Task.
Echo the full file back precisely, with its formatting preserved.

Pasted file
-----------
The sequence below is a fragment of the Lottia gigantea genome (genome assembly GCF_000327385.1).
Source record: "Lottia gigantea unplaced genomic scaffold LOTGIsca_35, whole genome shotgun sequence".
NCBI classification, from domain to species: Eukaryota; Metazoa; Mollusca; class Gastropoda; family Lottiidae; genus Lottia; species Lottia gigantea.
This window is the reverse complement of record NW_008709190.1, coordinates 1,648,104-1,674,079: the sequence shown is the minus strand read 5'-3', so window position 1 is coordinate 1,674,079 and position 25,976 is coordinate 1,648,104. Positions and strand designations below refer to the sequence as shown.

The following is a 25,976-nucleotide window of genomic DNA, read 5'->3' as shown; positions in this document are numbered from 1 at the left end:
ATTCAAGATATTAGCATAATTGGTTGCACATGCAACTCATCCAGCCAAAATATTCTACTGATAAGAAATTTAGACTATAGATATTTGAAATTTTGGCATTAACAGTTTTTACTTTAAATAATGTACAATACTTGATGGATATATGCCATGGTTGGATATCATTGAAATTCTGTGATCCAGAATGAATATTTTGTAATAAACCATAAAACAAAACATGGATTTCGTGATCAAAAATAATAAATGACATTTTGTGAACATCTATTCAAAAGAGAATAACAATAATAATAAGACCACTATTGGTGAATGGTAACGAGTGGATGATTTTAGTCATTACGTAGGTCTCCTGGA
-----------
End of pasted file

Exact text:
The sequence below is a fragment of the Lottia gigantea genome (genome assembly GCF_000327385.1).
Source record: "Lottia gigantea unplaced genomic scaffold LOTGIsca_35, whole genome shotgun sequence".
NCBI classification, from domain to species: Eukaryota; Metazoa; Mollusca; class Gastropoda; family Lottiidae; genus Lottia; species Lottia gigantea.
This window is the reverse complement of record NW_008709190.1, coordinates 1,648,104-1,674,079: the sequence shown is the minus strand read 5'-3', so window position 1 is coordinate 1,674,079 and position 25,976 is coordinate 1,648,104. Positions and strand designations below refer to the sequence as shown.

The following is a 25,976-nucleotide window of genomic DNA, read 5'->3' as shown; positions in this document are numbered from 1 at the left end:
ATTCAAGATATTAGCATAATTGGTTGCACATGCAACTCATCCAGCCAAAATATTCTACTGATAAGAAATTTAGACTATAGATATTTGAAATTTTGGCATTAACAGTTTTTACTTTAAATAATGTACAATACTTGATGGATATATGCCATGGTTGGATATCATTGAAATTCTGTGATCCAGAATGAATATTTTGTAATAAACCATAAAACAAAACATGGATTTCGTGATCAAAAATAATAAATGACATTTTGTGAACATCTATTCAAAAGAGAATAACAATAATAATAAGACCACTATTGGTGAATGGTAACGAGTGGATGATTTTAGTCATTACGTAGGTCTCCTGGA